1876 Thomas Alva Edison (1847-1931) moved his private laboratory to Menlo Park, New Jersey, and there set up the first establishment in the world for the production of inventions, a harbinger of the industrial research laboratory. Eleven years later it was moved to West Orange, New Jersey. [0485] General or Miscellaneous / Technology and Invention
1876 The Johns Hopkins University was opened. Of the six departments in the new institution, half were in the sciences: chemistry and physics; mathematics; and natural science, encompassing geology, mineralogy, botany, and zoology. Among the professorial appointments were Ira Remsen (1846-1927) in chemistry, who helped to promote the incorporation of laboratory research with teaching, and British mathematician James Joseph Sylvester (1814-1897). [0486] Organizations—Academic
1876 The Centennial Exhibition in Philadelphia was notable especially for its displays of technology. Many collections from the Exposition afterward went to the Smithsonian Institution's National Museum where a new building was provided for them by Congress. [0487] Organizations—Fairs and Expositions / Organizations–Museums
1876 The American Chemical Society was established. Initial interest was for a local organization in New York City, with Charles F. Chandler (1836-1925) taking the lead, but the outcome was a broader-based group. John William Draper (1811-1882) was made the first president. In spite of its name, however, the Society met in New York until 1891, when the annual meeting was held at Newport, Rhode Island, and thereafter a more truly national structure for the Society evolved. [0488] Organizations—Societies and Associations / Chemistry
1876 James Orton (1830-1877) published Comparative Zoology, Structural and Systematic, for Use in Schools and Colleges (New York). [0489] Zoology
1876 David Starr Jordan (1851-1931) published Manual of the Vertebrates of the Northern United States (Chicago). A thirteenth edition appeared in 1929. [0490] Zoology
1876 Alpheus Spring Packard, Jr. (1839-1905) published a pioneering American work in comparative embryology, Life Histories of Animals, Including Man; or, Outlines of Comparative Embryology (New York, 1876). It also appeared as Outlines of Comparative Embryology (New York, 1878). [0491] Zoology / Embryology
1876 Alpheus Spring Packard, Jr. (1839-1905) published A Monograph of the Geometrid Moths or Phalaenidae of the United States (Washington, D.C.), as one of the reports of the U.S. Geological Survey of the Territories (F. V. Hayden, in charge). [0492] Zoology / Entomology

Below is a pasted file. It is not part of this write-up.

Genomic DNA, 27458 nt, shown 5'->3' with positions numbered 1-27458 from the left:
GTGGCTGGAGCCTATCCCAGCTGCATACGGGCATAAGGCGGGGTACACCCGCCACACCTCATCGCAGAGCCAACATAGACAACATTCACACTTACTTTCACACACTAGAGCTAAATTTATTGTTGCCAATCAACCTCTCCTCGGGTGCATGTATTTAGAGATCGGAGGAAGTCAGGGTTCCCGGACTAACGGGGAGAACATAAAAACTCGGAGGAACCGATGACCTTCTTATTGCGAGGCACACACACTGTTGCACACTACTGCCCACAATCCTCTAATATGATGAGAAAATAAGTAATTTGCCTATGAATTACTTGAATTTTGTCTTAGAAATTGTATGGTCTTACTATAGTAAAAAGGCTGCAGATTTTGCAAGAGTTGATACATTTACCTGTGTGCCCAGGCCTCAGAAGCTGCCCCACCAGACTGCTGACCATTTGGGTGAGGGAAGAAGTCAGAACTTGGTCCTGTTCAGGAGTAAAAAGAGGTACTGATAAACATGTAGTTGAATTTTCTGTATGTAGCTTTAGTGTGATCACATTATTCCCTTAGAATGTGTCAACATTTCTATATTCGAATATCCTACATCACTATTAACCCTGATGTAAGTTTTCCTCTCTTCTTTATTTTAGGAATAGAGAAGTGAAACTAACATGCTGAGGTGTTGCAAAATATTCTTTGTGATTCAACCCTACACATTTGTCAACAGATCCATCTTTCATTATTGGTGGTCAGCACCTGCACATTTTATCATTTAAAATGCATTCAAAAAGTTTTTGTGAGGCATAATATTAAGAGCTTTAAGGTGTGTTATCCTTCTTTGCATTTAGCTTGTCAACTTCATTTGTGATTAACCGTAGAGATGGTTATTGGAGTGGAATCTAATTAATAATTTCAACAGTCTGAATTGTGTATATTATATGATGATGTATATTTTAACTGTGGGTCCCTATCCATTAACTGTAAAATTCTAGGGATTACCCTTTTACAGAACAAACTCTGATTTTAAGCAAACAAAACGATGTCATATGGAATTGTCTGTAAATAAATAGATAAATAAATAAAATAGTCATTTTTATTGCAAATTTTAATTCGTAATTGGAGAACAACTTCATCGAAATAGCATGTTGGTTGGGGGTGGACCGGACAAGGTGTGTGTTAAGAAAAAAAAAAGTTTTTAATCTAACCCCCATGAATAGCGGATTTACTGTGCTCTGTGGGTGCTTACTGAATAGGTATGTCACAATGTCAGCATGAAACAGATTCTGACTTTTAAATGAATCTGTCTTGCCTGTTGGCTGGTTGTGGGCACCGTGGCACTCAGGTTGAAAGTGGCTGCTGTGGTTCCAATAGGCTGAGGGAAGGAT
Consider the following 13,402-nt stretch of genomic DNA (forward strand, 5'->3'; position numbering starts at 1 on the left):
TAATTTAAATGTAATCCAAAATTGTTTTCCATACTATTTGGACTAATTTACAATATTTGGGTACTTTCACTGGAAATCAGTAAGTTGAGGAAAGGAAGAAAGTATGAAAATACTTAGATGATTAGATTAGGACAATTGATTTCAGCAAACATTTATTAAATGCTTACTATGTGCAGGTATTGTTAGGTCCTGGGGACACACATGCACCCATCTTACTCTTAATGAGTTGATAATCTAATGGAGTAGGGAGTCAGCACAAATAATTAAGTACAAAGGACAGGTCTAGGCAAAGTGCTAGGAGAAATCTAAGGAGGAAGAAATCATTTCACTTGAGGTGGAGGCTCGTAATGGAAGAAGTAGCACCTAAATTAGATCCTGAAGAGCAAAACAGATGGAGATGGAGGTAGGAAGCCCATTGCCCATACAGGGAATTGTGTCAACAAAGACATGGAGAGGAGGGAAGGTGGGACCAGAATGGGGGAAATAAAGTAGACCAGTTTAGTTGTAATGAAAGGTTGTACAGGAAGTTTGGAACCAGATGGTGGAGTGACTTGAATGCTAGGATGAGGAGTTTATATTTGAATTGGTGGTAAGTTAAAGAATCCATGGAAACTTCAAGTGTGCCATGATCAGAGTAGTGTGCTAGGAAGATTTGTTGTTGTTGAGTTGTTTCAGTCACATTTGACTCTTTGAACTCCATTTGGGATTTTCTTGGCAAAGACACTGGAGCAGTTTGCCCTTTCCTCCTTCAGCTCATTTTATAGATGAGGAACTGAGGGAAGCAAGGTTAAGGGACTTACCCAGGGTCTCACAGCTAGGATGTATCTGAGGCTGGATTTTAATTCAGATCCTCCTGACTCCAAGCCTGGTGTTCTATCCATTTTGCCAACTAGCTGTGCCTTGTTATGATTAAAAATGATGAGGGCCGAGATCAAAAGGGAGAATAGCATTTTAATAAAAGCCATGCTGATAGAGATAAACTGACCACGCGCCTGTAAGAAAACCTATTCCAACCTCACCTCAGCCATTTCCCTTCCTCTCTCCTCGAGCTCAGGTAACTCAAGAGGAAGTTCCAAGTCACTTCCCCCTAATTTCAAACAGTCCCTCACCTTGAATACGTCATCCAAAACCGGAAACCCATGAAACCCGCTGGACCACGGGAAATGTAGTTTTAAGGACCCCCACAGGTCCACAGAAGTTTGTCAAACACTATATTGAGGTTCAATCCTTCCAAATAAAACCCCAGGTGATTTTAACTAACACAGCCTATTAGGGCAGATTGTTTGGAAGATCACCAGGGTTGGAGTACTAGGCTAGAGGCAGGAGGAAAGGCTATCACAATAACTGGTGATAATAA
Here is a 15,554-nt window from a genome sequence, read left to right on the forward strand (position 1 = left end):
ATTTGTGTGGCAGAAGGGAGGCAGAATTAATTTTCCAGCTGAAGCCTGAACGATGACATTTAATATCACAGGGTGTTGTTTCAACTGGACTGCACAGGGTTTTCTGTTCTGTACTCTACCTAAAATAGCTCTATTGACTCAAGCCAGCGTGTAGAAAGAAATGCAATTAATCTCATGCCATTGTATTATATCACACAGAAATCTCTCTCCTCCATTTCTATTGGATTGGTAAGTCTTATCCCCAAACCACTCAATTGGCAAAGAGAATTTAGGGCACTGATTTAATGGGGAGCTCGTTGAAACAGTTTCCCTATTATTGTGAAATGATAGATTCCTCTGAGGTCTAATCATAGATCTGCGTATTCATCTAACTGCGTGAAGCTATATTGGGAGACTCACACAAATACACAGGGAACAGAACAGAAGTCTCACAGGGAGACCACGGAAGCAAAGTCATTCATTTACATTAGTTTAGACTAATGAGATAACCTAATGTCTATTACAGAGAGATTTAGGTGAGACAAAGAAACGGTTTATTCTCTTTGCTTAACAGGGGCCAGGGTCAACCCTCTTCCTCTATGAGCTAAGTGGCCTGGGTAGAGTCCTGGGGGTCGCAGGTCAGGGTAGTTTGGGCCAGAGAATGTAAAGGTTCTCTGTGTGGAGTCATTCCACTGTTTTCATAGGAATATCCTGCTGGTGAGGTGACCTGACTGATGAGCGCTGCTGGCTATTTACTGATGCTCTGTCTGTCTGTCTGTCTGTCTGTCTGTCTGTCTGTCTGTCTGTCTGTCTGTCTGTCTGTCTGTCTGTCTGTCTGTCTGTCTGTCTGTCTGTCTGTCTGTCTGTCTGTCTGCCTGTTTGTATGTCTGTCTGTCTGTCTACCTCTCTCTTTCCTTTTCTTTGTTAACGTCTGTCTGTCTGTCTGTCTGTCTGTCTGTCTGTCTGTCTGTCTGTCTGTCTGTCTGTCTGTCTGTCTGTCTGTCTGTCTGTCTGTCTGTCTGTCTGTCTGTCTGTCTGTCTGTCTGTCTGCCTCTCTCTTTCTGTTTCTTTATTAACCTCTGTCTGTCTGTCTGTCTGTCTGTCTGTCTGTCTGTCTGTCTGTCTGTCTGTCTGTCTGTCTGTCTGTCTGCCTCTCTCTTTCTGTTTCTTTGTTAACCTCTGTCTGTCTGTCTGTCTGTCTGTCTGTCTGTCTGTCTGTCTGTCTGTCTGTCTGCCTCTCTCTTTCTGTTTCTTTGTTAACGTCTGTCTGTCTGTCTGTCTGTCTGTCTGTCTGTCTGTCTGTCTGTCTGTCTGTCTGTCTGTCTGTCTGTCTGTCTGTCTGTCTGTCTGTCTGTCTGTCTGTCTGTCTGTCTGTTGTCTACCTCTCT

1876 (March) Alexander Graham Bell (1847-1922) patented the telephone. [0493] Technology and Invention / Electricity and Electronics
1876-1878 Josiah Willard Gibbs (1839-1903) published his major scientific contribution, "On the Equilibrium of Heterogeneous Substances," Transactions of Connecticut Academy of Sciences 3. The memoir, consisting of two papers, was some 300 pages in length. Copies were sent to scientists throughout the world by Gibbs. The paper included Gibbs's important phase rule and made fundamental contributions to various topics, becoming a foundation for physical chemistry. In 1878, he published an abstract in American Journal of Science, 3rd series 16. [0494] Chemistry / Physics
1876-1880 William Henry Brewer (1828-1910), Sereno Watson (1826-1892), and Asa Gray (1810-1888 published a two-volume work on Botany of the state in conjunction with the California geological survey (Cambridge, Mass., 1876, 1880). [0495] Botany
1877 Ethnologist Lewis Henry Morgan (1818-1881) published Ancient Society, or Researches in the Lines of Human Progress from Savagery through Barbarism to Civilization (New York). [0496] Anthropology and Ethnology
1877 John Wesley Powell (1834-1902) published Introduction to the Study of Indian Languages (Washington, D.C.). [0497] Anthropology and Ethnology
1877 Ephraim George Squier (1821-1888) published Peru: Incidents of Travel and Exploration in the Land of the Incas (New York and London). He related his discovery of Latin American civilizations that predated the Inca. [0498] Archaeology
1877 The two satellites of Mars were discovered by Asaph Hall (1829-1907). He named them Deimos and Phobos. [0499] Astronomy
1877 Charles Darwin's The Different Forms of Flowers on Plants of the Same Species was dedicated to Asa Gray (1810-1888). [0500] General or Miscellaneous / Botany
1877 Outbreak of locusts led to the appointment of a U.S. Entomological Commission (in the Department of Interior), headed by Charles V. Riley (1843-1895). In 1880, the Commission was incorporated in the Department of Agriculture and became its Division of Entomology. (The Division became the Bureau of Entomology in 1906.) [0501] Government—Federal / Entomology
1877 Bell Telephone Company (after 1899, American Telephone and Telegraph Company, AT&T) was founded. [0502] Organizations—Industry / Electricity and Electronics
1877 The first three quarries of large dinosaurs in the country were discovered in Colorado and Wyoming. (Among the early workers in all three was Samuel Wendell Williston, 1851-1918, who was collecting for Othniel Charles Marsh, 1831-1899.) [0503] Paleontology
1877 Ira Remsen (1846-1927) published the text, Principles of Theoretical Chemistry: With Special Reference to the Constitution of Chemical Compounds (Philadelphia). [0504] Chemistry